2007 Poster : 2

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Author(s): Constantino Ketonis*, Elie Ghanem, Matthew Austin, James J. Purtill, Javad Parvizi, Joshi Ashish; Rothman Institute, Philadelphia, PA

Title: Periprosthetic Infection: Where Do We Stand With Regard to Gram Stain?

Purpose: Gram stain has been reported to carry a very high specificity and a poor sensitivity in detecting periprosthetic infection. This study intended to examine the role of this diagnostic test in a large cohort of patients from single institution.

Methods: A review of our joint registry database revealed that 453 total knee arthroplasty (TKA) and 551 total hip arthroplasty (THA) of which 171 and 150 cases were respectively infected underwent revision surgery during 2000-2005 and had intraoperative cultures available for interpretation. A positive gram stain was defined as the visualization of bacterial cells or many leukocyte (>5 per high power field) under the smear. The sensitivity, specificity, and predictive values of the each individual diagnostic arm of Gram stain were determined. Combinations were performed in series that require both tests to be positive to confirm infection and in parallel that necessitate both tests to be negative to rule out infection. This analysis was performed for THA and TKA separately and later compared for each joint type.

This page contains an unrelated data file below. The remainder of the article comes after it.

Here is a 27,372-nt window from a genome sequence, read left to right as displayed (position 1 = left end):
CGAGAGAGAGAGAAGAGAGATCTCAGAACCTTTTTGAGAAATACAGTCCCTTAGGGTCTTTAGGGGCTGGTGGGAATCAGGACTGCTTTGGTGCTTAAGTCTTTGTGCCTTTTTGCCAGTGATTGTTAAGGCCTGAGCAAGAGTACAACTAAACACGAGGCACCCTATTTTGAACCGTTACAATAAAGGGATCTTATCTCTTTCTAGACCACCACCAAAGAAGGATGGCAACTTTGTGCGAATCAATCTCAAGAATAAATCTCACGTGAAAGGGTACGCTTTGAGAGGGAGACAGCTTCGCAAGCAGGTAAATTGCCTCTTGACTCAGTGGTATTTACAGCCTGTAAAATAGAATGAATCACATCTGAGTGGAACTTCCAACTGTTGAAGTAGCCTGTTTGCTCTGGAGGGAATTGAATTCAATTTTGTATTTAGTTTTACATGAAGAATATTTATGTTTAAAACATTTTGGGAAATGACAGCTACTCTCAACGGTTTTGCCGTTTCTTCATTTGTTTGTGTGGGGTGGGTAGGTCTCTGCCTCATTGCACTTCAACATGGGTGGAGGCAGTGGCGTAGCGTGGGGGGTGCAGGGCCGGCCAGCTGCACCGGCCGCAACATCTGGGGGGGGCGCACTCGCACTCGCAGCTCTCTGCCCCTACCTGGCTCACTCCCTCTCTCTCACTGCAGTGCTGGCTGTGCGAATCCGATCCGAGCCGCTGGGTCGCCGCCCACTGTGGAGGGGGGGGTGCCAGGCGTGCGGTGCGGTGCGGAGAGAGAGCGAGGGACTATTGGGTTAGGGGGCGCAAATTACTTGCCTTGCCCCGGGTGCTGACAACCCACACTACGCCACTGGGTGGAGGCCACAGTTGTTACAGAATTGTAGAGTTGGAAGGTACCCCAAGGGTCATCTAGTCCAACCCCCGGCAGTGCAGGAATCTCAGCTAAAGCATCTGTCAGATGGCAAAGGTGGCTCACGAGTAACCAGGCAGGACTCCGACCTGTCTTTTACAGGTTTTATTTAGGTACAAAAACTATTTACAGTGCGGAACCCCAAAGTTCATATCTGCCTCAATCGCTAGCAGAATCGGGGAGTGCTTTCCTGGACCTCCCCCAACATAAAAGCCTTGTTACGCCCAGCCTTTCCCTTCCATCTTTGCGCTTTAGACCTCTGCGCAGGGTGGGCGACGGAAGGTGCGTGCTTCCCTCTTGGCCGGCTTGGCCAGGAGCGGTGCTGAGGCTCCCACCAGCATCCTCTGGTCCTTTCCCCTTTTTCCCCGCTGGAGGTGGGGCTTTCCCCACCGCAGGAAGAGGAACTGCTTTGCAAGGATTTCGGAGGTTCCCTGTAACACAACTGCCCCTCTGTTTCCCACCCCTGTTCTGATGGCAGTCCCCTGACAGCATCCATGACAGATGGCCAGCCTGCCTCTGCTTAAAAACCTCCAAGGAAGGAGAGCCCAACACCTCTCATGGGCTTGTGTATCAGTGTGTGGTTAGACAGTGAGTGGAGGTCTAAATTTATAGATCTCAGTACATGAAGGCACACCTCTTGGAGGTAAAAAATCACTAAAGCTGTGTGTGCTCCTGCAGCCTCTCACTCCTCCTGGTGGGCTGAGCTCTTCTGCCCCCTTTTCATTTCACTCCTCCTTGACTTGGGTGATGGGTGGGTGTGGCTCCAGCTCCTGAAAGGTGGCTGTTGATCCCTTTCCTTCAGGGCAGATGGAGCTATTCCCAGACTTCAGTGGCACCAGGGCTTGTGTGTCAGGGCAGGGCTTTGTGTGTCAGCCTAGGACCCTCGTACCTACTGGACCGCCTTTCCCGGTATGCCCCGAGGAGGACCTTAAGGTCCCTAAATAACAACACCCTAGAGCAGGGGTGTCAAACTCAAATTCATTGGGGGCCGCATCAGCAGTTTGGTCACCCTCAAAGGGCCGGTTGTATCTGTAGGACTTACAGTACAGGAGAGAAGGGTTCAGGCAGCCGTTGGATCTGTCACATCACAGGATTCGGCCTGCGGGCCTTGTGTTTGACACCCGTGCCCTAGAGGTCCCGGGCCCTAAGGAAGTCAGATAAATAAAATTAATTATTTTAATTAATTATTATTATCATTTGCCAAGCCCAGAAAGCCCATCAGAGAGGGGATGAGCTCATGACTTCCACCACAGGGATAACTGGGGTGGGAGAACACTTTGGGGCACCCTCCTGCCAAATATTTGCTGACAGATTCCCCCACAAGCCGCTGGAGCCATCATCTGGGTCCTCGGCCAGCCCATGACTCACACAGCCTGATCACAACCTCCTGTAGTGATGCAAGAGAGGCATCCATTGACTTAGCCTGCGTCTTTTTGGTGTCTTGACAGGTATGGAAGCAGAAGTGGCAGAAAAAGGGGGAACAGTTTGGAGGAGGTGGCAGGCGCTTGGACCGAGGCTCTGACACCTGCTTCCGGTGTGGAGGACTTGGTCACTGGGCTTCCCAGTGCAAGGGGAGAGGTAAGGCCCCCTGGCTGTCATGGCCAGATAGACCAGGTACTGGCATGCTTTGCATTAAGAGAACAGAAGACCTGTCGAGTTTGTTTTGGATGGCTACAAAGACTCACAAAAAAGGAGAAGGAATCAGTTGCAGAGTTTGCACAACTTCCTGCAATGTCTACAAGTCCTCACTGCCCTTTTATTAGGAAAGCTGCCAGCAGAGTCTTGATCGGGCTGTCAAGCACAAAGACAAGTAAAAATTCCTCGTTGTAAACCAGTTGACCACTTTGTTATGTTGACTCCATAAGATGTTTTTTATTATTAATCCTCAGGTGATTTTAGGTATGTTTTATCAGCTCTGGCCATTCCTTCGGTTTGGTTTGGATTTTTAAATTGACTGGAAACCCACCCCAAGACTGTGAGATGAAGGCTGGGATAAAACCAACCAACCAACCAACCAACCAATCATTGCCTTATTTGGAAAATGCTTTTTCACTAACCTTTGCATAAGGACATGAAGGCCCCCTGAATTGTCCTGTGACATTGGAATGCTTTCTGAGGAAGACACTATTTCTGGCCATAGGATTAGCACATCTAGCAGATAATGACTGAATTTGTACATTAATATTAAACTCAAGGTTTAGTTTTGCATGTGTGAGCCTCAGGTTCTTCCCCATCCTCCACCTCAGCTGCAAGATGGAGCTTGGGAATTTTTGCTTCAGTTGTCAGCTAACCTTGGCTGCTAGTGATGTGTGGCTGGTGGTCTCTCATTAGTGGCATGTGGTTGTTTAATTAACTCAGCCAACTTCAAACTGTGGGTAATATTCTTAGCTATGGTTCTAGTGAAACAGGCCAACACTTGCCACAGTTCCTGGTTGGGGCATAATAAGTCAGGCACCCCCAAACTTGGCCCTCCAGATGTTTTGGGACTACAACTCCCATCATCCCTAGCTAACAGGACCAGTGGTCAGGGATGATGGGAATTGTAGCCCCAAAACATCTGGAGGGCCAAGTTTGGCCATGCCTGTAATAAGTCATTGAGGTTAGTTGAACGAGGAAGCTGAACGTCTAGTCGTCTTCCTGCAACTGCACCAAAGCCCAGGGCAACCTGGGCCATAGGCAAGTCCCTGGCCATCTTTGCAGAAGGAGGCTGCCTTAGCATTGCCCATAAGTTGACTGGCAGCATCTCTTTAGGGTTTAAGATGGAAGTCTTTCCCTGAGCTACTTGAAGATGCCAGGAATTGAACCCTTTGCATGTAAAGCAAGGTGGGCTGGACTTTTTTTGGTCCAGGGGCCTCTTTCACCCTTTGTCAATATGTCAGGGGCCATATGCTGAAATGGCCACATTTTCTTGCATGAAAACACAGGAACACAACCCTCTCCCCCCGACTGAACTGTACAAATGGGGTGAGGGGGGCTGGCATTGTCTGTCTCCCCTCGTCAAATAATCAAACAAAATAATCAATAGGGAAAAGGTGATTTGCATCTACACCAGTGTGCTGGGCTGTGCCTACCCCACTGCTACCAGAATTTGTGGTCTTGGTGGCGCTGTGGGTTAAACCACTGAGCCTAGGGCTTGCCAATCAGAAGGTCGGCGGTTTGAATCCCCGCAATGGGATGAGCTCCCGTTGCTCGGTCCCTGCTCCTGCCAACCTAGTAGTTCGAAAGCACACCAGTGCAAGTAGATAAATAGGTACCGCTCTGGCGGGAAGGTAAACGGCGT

Results: The presence of organism cells and many neutrophils on a Gram smear had high specificity (98%-100%) and positive predictive value (89%-100%) in both THA and TKA. The sensitivities (30%-50%) and negative predictive values (70%-79%) of the two tests were low as expected among both joint types. When the two tests were combined in series the specificity and positive predictive value were absolute (100%). The sensitivity (43%-64%) and the negative predictive value (82%) improved among both THA and TKA.

Discussion: The presence of organism cells or many leukocytes on the Gram smear can confirm PPI in TJA. As expected the sensitivity and negative predictive value of the two tests were quite low, and therefore infection could not be safely ruled out. Although the two diagnostic arms of Gram stain can be combined to achieve improved negative predictive value (82%), Gram stain continues to have little value in ruling out PPI. With the advances in the field of molecular biology novel diagnostic modalities need to be designed that can replace these traditional and poor tests.